Follow this link to skip to                                      the main content

Text Size

Dolores Beasley/Michael Braukus
Headquarters, Washington
202-358-1753/1979

Kim Newton
Marshall Flight Center, Huntsville, Ala.
256-544-0034

June 30, 2006
 
RELEASE : 06-270
 
 
NASA Names New Rockets, Saluting the Future, Honoring the Past
 
 
NASA announced on Friday the names of the next generation of launch vehicles that will return humans to the moon and later take them to Mars and other destinations. The crew launch vehicle will be called Ares I, and the cargo launch vehicle will be known as Ares V.

"It's appropriate that we named these vehicles Ares, which is a pseudonym for Mars," said Scott Horowitz, associate administrator for NASA's Exploration Systems Mission Directorate, Washington. "We honor the past with the number designations and salute the future with a name that resonates with NASA's exploration mission."

The "I and V" designations pay homage to the Apollo program's Saturn I and Saturn V rockets, the first large U.S. space vehicles conceived and developed specifically for human spaceflight.

The crew exploration vehicle, which will succeed the space shuttle as NASA's spacecraft for human space exploration, will be named later. This vehicle will be carried into space by Ares I, which uses a single five-segment solid rocket booster, a derivative of the space shuttle's solid rocket booster, for the first stage. A liquid oxygen/liquid hydrogen J-2X engine derived from the J-2 engine used on Apollo's second stage will power the crew launch vehicle's second stage. The Ares I can lift more than 55,000 pounds to low Earth orbit.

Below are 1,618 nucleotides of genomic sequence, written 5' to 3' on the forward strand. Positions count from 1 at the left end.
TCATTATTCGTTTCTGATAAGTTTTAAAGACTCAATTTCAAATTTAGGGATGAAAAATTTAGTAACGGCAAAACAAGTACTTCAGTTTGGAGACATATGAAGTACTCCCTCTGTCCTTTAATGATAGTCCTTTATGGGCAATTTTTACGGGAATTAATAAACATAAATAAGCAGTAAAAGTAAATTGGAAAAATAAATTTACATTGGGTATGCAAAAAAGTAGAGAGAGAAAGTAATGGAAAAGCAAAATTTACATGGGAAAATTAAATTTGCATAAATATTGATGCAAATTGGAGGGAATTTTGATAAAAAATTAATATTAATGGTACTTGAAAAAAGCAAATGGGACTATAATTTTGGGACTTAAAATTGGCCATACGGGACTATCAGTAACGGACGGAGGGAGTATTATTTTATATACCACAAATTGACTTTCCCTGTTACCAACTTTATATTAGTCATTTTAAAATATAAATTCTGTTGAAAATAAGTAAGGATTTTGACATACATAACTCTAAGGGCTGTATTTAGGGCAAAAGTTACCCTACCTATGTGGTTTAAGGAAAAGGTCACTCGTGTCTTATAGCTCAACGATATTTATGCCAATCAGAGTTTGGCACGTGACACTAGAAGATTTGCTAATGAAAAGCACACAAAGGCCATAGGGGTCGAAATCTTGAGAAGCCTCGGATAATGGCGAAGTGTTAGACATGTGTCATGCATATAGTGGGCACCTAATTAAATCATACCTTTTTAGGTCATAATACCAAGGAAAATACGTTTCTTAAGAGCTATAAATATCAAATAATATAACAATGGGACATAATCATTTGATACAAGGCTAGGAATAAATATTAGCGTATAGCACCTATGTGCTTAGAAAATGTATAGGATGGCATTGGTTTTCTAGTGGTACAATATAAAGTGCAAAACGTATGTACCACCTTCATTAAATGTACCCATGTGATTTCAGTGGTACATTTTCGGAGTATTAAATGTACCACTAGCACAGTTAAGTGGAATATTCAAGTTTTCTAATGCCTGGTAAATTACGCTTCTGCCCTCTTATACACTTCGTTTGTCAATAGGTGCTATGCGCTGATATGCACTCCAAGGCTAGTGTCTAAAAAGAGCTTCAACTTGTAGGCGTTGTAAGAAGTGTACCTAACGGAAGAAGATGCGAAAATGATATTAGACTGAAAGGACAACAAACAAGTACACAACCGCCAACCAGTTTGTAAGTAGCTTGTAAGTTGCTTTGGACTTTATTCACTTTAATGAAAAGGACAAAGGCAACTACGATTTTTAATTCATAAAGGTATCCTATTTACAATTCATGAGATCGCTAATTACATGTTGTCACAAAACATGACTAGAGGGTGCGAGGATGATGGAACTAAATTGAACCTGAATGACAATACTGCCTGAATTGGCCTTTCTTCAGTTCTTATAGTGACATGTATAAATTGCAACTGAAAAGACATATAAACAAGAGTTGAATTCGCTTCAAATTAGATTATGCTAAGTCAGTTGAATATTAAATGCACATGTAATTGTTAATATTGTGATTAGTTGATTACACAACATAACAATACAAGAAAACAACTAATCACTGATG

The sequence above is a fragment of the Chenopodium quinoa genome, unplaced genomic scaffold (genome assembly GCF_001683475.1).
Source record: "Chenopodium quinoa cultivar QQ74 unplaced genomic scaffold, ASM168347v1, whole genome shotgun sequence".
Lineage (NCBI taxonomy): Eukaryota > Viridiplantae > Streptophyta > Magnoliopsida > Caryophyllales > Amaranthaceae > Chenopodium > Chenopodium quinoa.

Ares V, a heavy lift launch vehicle, will use five RS-68 liquid oxygen/liquid hydrogen engines mounted below a larger version of the space shuttle's external tank, and two five-segment solid propellant rocket boosters for the first stage. The upper stage will use the same J-2X engine as the Ares I. The Ares V can lift more than 286,000 pounds to low Earth orbit and stands approximately 360 feet tall. This versatile system will be used to carry cargo and the components into orbit needed to go to the moon and later to Mars.

NASA's Johnson Space Center, Houston, manages the Constellation Program and the agency's Marshall Space Flight Center, Huntsville, Ala., manages the Exploration Launch Projects office for the Exploration Systems Mission Directorate, Washington.

For information about NASA's exploration efforts, visit:

http://www.nasa.gov/exploration


For information about NASA and agency programs, visit:

http://www.nasa.gov/home


 

- end -


text-only version of this release

NASA press releases and other information are available automatically by sending a blank e-mail message to hqnews-subscribe@mediaservices.nasa.gov. To unsubscribe from this mailing list, send a blank e-mail message to hqnews-unsubscribe@mediaservices.nasa.gov.

Back to NASA Newsroom | Back to NASA Homepage